What Are the Sarbanes-Oxley and Dodd-Frank Whistleblower Protection Programs?
| Read Time: 3 minutes | Whistleblower

The Dodd-Frank Act and the Sarbanes-Oxley Act (SOX) are two keystone financial regulation laws. Congress passed the two laws in the early 21st century to combat corporate fraud and improve transparency and accountability in the U.S. financial system. To help accomplish these goals, Congress included whistleblower protections in both laws. In this article, we will review how each law protects whistleblowers. We will also briefly discuss the basics of whistleblower protection.

If you think you might be a protected whistleblower under either the Dodd-Frank Act or SOX, then this article is only your starting point. To learn more, contact one of our dedicated Los Angeles whistleblower lawyers today. We offer free and confidential initial consultations.

What Is Whistleblower Protection?

A whistleblower is someone who reports wrongdoing. Whistleblower protection refers to any legal statute that protects a whistleblower from retaliation. Naturally, your next question is probably, “what is whistleblower retaliation?” 

According to the U.S. Department of Labor, retaliation occurs “when an employer. . . fires an employee or takes any other type of adverse action against an employee for engaging in protected activity.” An adverse action is anything “which would dissuade a reasonable employee from raising a concern about a possible violation or engaging in another related protected activity.” Retaliation comes in many different shapes and sizes. Just a few examples of retaliation include:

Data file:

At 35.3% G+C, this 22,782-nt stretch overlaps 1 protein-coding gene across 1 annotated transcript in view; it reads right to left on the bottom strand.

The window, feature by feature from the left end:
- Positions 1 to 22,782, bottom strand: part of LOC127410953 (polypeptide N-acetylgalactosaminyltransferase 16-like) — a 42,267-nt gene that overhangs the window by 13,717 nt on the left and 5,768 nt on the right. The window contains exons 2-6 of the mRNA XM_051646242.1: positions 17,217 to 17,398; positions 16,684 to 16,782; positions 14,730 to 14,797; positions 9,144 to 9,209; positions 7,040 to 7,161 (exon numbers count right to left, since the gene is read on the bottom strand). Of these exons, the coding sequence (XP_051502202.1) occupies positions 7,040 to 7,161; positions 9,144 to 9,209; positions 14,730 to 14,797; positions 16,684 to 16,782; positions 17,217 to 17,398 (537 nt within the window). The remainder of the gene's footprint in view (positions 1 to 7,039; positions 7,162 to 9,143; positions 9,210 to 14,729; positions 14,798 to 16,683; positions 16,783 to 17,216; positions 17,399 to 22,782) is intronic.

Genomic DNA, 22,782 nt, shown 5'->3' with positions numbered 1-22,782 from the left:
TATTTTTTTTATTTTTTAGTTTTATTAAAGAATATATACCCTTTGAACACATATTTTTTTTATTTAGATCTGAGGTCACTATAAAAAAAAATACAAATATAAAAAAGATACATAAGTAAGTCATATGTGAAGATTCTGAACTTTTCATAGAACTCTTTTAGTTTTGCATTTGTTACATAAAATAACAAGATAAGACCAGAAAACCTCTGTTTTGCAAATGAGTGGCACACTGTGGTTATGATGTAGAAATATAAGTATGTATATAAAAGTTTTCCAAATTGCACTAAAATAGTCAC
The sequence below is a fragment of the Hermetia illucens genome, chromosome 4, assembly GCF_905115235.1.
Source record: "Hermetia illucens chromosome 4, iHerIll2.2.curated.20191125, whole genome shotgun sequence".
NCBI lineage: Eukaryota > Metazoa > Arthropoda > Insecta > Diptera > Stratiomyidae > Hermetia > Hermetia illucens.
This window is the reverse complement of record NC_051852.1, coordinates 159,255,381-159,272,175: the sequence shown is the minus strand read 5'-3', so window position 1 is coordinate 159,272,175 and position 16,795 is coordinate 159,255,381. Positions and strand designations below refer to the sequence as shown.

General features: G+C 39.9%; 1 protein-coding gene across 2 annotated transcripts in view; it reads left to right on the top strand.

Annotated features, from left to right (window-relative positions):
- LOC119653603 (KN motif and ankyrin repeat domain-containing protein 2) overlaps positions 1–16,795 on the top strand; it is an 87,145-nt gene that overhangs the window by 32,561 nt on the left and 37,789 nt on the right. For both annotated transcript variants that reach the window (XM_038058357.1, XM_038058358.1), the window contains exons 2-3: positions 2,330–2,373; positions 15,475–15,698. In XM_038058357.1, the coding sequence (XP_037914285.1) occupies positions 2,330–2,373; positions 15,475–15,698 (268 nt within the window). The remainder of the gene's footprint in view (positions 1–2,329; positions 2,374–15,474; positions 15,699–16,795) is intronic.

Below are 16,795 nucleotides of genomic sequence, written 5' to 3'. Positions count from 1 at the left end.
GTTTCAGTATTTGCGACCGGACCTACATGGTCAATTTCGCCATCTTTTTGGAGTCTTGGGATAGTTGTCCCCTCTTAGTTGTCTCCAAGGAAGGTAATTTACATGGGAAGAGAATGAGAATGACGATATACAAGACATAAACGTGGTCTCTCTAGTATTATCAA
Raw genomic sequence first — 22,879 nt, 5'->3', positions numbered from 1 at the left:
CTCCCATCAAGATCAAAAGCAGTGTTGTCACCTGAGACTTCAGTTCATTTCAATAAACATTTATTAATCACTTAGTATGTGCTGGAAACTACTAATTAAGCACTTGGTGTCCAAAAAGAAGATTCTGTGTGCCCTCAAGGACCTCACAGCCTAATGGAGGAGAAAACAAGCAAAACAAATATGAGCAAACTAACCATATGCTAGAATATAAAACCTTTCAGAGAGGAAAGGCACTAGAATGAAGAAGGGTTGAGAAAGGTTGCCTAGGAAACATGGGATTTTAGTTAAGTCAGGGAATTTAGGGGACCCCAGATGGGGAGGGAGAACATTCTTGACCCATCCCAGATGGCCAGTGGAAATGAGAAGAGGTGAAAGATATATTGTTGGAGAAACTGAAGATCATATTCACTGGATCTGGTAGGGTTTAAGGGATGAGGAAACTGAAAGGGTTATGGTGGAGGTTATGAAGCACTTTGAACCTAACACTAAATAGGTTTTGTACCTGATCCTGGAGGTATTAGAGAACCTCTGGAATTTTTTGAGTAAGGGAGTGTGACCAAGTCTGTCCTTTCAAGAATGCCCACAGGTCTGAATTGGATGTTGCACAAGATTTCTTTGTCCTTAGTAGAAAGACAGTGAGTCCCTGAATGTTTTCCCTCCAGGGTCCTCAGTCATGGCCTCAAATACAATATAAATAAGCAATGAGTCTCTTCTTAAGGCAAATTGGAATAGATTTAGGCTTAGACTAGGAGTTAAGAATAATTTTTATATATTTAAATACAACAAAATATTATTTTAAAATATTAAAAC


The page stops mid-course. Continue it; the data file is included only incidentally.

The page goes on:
• Withholding promotions;
  • Threats of or actual physical violence;
  • Increased workload or removal from prestigious assignments;
  • Any kind of disciplinary action, including verbal counseling;
  • Loss of job-related perks;
  • Reassignment to a different position, even if the pay is the same;
  • Loss of salary;
  • Verbal harassment.
  • Denial of training or work-related credentials; and
  • Social isolation or exclusion from the workplace.

Oftentimes, whistleblower retaliation is cloaked in the form of apparently harmless or unrelated activities. For example, your boss might say they are reducing your workload because of organization-wide “realignments.” A qualified whistleblower attorney will be able to identify acts of retaliation. They will also be able to take necessary action to obtain compensation for your losses. 

What Is the Sarbanes-Oxley Act?

Congress enacted SOX in 2002 after the infamous Enron scandal. SOX requires companies to have internal procedures to verify the accuracy of financial statements. It also requires companies to hold their CEO and CFO accountable for the accuracy and reliability of financial reports. Additionally, SOX created the Public Company Accounting and Oversight Board (PCAOB). The PCAOB is responsible for regulating public audit corporations and developing high-quality auditing standards.